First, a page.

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Doing what it takes for a dollar

Everybody wants to make a buck; some by conventional methods and others with flare. Either way, we all manage to scratch a little pocket change out of the dirt.

Luckily, Americans today still know how to create opportunity for themselves. They understand the saying, "When my boat comes in," refers to personally rowing it to shore and making something out of whatever they find when they get there.

And lean times lend themselves to desperate measures.

So I've got to applaud the ingenuity of a business man, obviously thumbing his nose at animal rights activists, who advertises on his roadside sign, "For Sale, Corn and Orka." What I want to know is whether it's homegrown or imported from Sea World, filleted or chopped, and fresh or frozen.

I also wonder if he's friends with the fellow advertising, on a similar handpainted board, "Peacock Meat."

Some folks just have the gift of persuasion and a handle on savvy sales techniques.

The "Varity Store's" almost illegible hand written billboard looked so unappealing, I pulled over to take a closer look. Peering through the dusty window, I hoped to catch a glimpse of a "varity." From what I could tell, "varities" might be old ladies, tube socks, stuffed animals, pots for catching leaks, or tacky lamps.

When it's not enough to generate inquisitiveness, however, a wise entrepreneur diversifies: "Guns, Live Bait & Bibles

  • " If we don't have what you need, the Lord does." This particular place has a yellow page listing under Right Wing Christian Book Stores.

    Sometimes, the key to success lies in the appellation of an enterprise. Take The Bank of Banks, for instance, in where else but Banks County. That's a tough title to prove.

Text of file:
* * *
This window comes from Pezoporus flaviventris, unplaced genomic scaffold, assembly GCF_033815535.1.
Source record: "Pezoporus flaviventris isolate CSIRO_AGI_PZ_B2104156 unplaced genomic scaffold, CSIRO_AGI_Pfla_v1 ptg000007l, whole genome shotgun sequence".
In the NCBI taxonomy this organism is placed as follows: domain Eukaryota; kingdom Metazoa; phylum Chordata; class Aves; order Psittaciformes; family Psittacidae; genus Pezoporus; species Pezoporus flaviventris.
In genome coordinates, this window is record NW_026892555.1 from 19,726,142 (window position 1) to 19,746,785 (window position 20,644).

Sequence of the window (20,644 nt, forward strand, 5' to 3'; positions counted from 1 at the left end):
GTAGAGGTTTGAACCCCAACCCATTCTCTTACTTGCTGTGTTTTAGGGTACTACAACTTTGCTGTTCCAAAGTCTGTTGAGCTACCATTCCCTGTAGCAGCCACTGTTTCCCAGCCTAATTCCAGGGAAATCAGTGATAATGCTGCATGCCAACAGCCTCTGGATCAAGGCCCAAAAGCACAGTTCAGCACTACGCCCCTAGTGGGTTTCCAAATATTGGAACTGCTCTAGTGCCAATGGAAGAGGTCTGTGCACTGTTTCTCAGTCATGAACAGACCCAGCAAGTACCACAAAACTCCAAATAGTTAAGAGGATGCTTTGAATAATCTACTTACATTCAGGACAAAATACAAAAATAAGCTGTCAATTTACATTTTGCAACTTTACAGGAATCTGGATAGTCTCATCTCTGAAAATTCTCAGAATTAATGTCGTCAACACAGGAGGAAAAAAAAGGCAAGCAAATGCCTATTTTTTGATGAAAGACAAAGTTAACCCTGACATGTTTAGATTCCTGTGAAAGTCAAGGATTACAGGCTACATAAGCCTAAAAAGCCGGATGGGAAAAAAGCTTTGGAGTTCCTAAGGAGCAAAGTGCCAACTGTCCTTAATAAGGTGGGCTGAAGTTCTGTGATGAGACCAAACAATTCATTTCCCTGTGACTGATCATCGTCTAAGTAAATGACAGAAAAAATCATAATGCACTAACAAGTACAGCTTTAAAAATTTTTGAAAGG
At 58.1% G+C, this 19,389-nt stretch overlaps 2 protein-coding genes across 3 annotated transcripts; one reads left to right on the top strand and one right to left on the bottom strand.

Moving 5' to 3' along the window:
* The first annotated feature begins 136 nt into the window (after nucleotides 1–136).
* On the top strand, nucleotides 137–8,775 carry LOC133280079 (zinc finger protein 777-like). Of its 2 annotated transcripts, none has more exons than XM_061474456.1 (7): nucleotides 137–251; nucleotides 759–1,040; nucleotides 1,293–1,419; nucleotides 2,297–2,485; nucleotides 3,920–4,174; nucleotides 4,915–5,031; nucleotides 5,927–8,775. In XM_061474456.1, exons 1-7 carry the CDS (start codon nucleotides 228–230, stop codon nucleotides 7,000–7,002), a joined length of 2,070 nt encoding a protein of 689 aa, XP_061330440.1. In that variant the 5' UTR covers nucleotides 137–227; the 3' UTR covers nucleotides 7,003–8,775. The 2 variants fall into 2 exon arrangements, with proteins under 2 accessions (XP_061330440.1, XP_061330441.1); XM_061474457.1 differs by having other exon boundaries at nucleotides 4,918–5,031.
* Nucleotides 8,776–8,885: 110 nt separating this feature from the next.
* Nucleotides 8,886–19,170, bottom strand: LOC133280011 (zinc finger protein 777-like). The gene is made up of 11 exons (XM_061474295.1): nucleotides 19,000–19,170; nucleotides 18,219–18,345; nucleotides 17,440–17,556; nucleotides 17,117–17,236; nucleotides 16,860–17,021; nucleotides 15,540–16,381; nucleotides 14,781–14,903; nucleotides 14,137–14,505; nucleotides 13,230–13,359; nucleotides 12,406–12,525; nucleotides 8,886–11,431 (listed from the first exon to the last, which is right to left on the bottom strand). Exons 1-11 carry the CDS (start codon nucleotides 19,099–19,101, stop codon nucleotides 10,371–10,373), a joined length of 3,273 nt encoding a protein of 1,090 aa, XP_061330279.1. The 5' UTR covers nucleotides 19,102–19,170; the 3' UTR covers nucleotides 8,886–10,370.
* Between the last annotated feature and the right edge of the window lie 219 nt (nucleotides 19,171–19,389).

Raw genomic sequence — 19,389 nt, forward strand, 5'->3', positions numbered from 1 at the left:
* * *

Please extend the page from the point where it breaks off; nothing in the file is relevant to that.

Or consider the Quickie Restaurant down in Albany, and its inspired menu offerings. I bet it's one of those places with walls full of autographed pictures of celebrities who have dined there. Bill Clinton's face, I suspect, smiles unapologetically at customers, along with those of philanderers, I mean fillet eaters, of all persuasions and politics.

    Down the street from the Quickie, Loosiers Furniture Mart opens its doors each morning. The marquis doesn't indicate if the name refers to the proprietor or the customers, or both.

    Crooks Automotive: What can I say? At least they're honest.

    Other capitalists ensure profits by posting their expectations in plain view of the patron. No client of the Pay-or-Go Trailer Park ever claims confusion about the terms of the contract.

    Of course, everyone in pursuit of financial reward needs a little nudge now and again. Barrie Dolnick left her senior VP position at a New York firm, knowing she would achieve far more as a voodoo doctor, to write her book, Simple Spells for Success. Now a creepy corporate consultant, she aids clients using tarot cards, astrology charts and incantations, while waving a magical chicken foot.

    Her self-help manual even recommends a little black magic for people on the quest for success facing lean times: On a Friday in July, at 7 p.m., arrange a clump of weeds in a mason jar and light a citronella candle. Then, on your wife's heirloom tablecloth, place a pickled pig's foot with a silver dime between the toes. Toss some nuts (ones kin to you work best) around the room, and then sew up the table cloth with orange thread, knotting the ends 60,000 times.

    Take three sips of wine. Then take 1,697 sips more. Things will seem better until your wife discovers her tablecloth.

    Or, you could get in on the ground floor of the Orka business.

    Web posted on Thursday, July 7, 2005

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